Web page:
Years ago my mid-teen aged step-daughter moved in with us. When her birthday rolled around I wanted to make it special for her and among other things, I asked her what kind of birthday cake she’d like me to order. I asked what kind of frosting, what kind of decorations and what colors she wanted on her cake. On her birthday, we celebrated with family and the special cake and I felt very good about the whole event.
Fast forward a couple of years, and more birthday cakes chosen with her preferences. In a convoluted conversation one day, I heard something that made me wonder if I’d hurt her feelings. Upon questioning, I learned that she felt hurt that I never made her a birthday cake that instead I just always went to the store and bought one. MAKE her a cake? In my family, having a store bought cake was a BIG DEAL! My siblings and I looked forward to picking out our own decorations, flavors and colors with much anticipation. I explained this to my step-daughter and told her we never wanted my mom to make our birthday cake. I then asked her to tell me her story about birthdays and cakes. For her, making the cake was a very special mom/daughter time and picking out the kind of cake and then helping to make it, especially licking the beaters (of course!) was what made her birthday special.
Wow. The power of stories. I asked why she hadn’t shared this with me earlier and she said she didn’t want to hurt my feelings. In the meantime, she was hurting because she thought I didn’t care enough about her to take the time and make her a cake.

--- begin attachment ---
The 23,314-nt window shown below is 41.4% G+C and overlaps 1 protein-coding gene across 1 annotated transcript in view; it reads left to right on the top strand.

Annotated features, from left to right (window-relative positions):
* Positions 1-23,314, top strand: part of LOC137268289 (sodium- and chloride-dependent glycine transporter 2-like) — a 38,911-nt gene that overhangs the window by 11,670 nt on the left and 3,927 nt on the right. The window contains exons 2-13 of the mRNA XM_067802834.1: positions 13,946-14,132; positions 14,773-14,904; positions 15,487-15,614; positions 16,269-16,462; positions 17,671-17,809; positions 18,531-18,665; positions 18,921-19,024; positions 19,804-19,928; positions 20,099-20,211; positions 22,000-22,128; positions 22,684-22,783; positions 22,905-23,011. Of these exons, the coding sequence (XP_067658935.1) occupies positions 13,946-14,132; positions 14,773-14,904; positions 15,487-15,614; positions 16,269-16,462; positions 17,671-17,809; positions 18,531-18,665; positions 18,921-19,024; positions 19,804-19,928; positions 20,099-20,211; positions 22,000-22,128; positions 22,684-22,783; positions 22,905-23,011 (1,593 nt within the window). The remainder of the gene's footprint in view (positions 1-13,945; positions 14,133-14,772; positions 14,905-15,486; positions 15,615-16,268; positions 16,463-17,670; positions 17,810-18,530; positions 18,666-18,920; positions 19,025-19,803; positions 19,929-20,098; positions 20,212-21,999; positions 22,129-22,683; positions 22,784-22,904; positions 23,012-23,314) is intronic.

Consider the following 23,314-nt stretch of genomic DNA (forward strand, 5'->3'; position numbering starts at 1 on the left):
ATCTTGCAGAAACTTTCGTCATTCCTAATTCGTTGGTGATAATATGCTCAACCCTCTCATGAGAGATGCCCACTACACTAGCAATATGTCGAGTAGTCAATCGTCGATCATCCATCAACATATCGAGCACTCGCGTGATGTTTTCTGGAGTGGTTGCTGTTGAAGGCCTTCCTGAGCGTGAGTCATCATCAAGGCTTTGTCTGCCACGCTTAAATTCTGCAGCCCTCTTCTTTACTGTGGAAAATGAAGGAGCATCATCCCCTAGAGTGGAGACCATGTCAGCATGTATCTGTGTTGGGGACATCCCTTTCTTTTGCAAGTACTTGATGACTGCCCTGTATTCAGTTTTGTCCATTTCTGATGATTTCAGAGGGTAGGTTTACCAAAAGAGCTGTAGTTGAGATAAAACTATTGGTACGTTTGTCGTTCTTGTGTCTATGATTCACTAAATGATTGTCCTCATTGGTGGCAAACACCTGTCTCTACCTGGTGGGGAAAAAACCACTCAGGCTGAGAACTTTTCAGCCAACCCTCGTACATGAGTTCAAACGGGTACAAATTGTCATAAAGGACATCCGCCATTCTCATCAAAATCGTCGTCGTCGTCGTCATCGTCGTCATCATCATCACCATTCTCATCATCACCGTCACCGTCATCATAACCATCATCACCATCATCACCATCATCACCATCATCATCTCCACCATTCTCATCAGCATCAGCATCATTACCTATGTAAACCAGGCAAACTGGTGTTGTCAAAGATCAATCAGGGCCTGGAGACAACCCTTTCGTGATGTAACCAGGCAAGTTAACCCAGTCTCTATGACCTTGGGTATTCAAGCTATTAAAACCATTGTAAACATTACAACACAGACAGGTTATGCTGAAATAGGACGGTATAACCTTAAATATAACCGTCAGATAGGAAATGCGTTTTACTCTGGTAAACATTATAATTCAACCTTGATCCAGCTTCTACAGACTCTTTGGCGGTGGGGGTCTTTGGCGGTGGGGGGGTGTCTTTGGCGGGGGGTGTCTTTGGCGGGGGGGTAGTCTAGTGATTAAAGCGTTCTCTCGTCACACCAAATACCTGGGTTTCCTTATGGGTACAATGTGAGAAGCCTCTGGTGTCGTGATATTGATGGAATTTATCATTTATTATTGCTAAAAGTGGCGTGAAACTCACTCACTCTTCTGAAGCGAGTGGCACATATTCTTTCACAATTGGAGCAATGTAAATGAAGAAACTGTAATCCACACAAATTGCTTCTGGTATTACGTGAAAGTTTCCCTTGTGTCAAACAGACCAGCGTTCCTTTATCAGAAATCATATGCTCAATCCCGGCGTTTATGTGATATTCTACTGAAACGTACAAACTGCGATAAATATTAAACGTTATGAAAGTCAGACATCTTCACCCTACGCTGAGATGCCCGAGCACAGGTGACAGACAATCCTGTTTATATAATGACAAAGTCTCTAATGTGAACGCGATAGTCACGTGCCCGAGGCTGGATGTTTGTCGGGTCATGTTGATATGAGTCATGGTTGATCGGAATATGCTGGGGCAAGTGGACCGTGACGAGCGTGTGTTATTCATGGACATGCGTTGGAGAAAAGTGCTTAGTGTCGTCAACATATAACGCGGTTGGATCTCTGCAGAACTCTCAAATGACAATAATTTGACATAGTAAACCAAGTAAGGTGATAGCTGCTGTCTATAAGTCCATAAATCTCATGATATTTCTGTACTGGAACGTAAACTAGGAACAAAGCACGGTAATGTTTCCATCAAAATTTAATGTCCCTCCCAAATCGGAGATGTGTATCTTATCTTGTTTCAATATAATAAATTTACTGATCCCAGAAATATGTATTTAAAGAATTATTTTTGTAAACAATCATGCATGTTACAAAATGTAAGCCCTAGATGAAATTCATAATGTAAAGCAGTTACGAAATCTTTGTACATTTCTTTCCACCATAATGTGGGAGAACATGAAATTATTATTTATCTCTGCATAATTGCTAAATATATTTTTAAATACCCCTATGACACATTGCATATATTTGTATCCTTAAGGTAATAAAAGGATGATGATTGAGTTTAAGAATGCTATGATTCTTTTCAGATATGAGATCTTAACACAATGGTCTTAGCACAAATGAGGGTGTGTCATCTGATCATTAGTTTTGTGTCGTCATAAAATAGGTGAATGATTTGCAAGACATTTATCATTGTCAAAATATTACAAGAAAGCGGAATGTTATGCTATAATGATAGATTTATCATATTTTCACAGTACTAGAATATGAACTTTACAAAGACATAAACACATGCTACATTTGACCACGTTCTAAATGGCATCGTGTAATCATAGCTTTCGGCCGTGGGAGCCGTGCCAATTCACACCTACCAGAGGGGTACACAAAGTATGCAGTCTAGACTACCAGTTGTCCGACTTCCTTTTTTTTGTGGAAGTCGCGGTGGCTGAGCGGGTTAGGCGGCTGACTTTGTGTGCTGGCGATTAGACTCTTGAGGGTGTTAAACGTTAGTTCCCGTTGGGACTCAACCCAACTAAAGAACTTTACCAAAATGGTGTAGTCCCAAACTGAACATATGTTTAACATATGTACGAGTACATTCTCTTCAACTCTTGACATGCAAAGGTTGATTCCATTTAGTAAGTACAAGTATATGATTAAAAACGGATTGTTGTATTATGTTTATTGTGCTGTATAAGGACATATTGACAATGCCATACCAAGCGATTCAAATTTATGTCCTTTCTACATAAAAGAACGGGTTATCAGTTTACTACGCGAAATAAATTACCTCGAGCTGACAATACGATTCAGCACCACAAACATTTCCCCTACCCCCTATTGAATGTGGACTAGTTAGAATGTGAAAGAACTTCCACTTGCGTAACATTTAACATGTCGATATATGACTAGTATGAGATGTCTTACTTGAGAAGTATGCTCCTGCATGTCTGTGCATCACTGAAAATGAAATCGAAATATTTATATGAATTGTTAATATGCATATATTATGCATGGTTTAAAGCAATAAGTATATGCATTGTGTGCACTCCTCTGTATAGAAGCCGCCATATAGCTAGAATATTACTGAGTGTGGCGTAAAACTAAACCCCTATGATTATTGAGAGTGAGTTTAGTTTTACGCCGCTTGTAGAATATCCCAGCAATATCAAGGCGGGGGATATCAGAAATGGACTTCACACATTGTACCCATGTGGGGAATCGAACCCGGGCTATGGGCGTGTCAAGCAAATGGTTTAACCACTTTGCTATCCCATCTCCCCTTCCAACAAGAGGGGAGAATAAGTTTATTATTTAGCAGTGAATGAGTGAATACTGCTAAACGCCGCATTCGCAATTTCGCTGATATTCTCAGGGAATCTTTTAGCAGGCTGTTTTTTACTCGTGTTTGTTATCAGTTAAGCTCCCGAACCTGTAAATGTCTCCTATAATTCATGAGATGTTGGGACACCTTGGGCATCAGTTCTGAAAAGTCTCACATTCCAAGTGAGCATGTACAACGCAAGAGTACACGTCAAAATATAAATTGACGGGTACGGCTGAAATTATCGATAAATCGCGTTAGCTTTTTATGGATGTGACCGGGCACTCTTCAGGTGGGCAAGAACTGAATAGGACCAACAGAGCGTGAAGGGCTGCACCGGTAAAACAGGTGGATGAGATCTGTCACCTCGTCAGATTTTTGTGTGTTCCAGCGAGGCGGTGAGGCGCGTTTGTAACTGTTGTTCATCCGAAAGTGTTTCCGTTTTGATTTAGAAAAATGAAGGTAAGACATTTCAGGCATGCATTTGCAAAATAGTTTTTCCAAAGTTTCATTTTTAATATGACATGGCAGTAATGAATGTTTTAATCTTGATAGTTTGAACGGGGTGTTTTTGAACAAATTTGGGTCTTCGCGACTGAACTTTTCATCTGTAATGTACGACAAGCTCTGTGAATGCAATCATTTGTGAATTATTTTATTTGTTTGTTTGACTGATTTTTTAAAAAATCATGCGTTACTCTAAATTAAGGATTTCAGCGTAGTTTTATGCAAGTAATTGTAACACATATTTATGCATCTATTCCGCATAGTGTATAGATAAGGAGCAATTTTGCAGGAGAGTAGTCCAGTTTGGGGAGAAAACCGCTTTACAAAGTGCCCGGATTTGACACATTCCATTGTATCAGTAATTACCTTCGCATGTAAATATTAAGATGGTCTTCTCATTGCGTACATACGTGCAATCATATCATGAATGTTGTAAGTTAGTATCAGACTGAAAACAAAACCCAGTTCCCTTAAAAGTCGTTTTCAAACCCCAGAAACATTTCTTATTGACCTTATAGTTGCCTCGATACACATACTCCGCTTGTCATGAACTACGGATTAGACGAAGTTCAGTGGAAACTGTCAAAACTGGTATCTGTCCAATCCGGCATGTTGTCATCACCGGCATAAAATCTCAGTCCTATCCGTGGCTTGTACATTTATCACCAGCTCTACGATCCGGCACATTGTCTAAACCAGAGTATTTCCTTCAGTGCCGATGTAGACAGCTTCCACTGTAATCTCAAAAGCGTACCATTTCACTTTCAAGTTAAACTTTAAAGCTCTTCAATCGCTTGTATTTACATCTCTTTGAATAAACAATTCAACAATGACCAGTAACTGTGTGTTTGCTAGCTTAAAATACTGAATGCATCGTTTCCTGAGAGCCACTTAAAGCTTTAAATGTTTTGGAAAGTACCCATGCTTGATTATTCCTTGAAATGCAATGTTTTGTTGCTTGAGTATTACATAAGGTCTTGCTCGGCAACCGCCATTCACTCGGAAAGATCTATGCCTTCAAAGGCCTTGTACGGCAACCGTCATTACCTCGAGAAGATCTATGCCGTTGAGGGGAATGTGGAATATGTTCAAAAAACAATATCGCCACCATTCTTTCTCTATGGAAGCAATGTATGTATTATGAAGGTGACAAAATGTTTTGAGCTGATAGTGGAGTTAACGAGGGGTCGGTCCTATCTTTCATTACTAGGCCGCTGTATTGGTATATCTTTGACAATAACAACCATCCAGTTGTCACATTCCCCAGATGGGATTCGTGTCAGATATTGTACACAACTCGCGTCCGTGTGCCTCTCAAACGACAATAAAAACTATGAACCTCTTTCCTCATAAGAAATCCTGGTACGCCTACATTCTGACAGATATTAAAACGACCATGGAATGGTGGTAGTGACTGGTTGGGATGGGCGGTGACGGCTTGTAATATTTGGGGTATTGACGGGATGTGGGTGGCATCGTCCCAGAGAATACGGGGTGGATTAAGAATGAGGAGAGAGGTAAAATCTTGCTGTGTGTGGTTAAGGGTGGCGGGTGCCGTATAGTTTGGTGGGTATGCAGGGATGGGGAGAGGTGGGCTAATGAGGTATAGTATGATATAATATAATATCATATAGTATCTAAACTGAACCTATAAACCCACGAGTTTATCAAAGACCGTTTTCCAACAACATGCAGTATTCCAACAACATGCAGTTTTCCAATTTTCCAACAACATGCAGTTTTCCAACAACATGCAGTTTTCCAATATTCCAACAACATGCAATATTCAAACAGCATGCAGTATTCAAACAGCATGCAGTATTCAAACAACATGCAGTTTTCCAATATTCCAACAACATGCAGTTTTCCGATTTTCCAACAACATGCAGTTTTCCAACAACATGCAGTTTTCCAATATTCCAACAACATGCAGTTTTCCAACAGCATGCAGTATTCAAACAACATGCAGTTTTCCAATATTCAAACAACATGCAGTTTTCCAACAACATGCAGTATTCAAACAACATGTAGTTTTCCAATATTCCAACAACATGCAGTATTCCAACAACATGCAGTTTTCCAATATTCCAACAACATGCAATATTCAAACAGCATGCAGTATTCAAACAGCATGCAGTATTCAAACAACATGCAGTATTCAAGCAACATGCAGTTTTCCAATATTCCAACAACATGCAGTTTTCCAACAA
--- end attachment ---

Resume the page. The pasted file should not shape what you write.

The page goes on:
I wonder how often that happens with our loved ones. Because we don’t want to hurt someone’s feelings, we don’t share our own hurts. Or maybe we interpret their behavior as intentional and uncaring and don’t take the time or have the courage to say, “Hey, I’m wondering about…” We all bring the culture of our growing up families with us into our adult relationships. By culture I mean our traditions, our ways of doing things, our beliefs about love, life, people and the world, our religious and spiritual traditions, and our birthday cake memories. Getting to know our loved ones traditions and beliefs may shed light on why they do, say, act the way they do and in turn open some doors to increased closeness with them.
Today my step-daughter is a beautiful young woman, and the director of a halfway house for teens. She recently shared with me that she used our birthday cake story to help one of her clients understand how important getting to know our loved ones really is and how assumptions without understanding can create unnecessary distance and heartache.
The next time your loved one, be it spouse, parent or child, seems upset, or distant, remember the power of stories and ask them to share with you the story behind the story.
I wish you the courage to share your stories and to find opportunities to explore your loved ones’ stories. They can be powerful ways to draw closer to each other.
About The Author
Patti Bitter, MSW, LCSW is a licensed clinical social worker, and owner of Tapestry Counseling, LLC, in St. Louis, MO. Ms. Bitter provides individual and couples and marriage counseling in the St. Louis area. To learn more about her practice, visit her website at www.tapestrycounseling.com or call 314-965-7494.